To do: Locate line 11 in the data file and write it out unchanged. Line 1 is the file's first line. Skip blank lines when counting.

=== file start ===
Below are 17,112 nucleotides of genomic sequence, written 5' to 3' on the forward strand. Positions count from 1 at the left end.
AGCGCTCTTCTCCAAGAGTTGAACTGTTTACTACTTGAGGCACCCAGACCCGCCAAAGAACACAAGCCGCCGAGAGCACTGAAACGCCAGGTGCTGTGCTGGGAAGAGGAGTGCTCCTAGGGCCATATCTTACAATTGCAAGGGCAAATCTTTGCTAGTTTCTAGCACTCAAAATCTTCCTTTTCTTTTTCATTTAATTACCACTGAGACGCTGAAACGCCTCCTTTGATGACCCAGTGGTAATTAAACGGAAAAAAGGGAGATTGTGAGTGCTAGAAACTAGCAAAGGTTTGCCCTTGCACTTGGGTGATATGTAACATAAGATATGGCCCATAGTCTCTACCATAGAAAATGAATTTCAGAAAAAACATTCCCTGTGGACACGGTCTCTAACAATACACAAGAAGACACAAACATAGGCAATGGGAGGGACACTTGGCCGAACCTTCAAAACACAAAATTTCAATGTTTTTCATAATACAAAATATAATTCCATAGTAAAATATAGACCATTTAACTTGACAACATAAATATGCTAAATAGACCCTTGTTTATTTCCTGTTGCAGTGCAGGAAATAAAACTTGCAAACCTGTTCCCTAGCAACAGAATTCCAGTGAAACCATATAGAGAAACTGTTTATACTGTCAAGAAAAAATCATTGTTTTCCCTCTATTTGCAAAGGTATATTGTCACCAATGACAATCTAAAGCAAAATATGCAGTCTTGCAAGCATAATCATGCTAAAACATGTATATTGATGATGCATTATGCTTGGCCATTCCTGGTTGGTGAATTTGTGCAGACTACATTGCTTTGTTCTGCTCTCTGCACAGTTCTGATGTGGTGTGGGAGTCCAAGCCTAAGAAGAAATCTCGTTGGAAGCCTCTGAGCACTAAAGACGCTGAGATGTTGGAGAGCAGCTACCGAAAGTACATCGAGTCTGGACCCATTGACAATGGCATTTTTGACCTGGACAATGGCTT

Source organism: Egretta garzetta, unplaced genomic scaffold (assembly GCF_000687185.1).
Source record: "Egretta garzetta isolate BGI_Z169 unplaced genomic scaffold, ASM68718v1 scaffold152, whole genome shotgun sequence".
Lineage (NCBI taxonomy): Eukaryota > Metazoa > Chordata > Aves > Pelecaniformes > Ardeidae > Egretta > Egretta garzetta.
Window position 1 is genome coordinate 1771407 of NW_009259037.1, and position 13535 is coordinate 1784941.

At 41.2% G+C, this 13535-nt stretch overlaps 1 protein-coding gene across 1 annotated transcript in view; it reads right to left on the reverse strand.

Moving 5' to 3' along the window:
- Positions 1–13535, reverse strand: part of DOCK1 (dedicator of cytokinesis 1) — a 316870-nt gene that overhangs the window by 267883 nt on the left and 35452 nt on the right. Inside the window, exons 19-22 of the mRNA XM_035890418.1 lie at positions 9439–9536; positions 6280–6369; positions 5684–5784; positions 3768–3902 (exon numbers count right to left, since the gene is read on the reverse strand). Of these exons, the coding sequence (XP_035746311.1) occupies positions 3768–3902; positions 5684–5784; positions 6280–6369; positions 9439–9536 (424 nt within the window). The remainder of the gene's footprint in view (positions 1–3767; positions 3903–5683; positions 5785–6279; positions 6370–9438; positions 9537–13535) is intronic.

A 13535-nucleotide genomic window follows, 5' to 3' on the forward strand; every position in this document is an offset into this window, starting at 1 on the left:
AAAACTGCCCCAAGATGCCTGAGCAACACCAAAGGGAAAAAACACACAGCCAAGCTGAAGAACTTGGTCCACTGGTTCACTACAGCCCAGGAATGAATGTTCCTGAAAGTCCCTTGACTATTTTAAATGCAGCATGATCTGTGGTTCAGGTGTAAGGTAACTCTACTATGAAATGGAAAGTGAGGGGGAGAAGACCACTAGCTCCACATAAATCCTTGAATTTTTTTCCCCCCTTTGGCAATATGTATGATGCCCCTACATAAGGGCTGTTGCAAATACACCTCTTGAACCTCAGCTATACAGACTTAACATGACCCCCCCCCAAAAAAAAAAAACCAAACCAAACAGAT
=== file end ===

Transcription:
AAAACTGCCCCAAGATGCCTGAGCAACACCAAAGGGAAAAAACACACAGCCAAGCTGAAGAACTTGGTCCACTGGTTCACTACAGCCCAGGAATGAATGTTCCTGAAAGTCCCTTGACTATTTTAAATGCAGCATGATCTGTGGTTCAGGTGTAAGGTAACTCTACTATGAAATGGAAAGTGAGGGGGAGAAGACCACTAGCTCCACATAAATCCTTGAATTTTTTTCCCCCCTTTGGCAATATGTATGATGCCCCTACATAAGGGCTGTTGCAAATACACCTCTTGAACCTCAGCTATACAGACTTAACATGACCCCCCCCCAAAAAAAAAAAACCAAACCAAACAGAT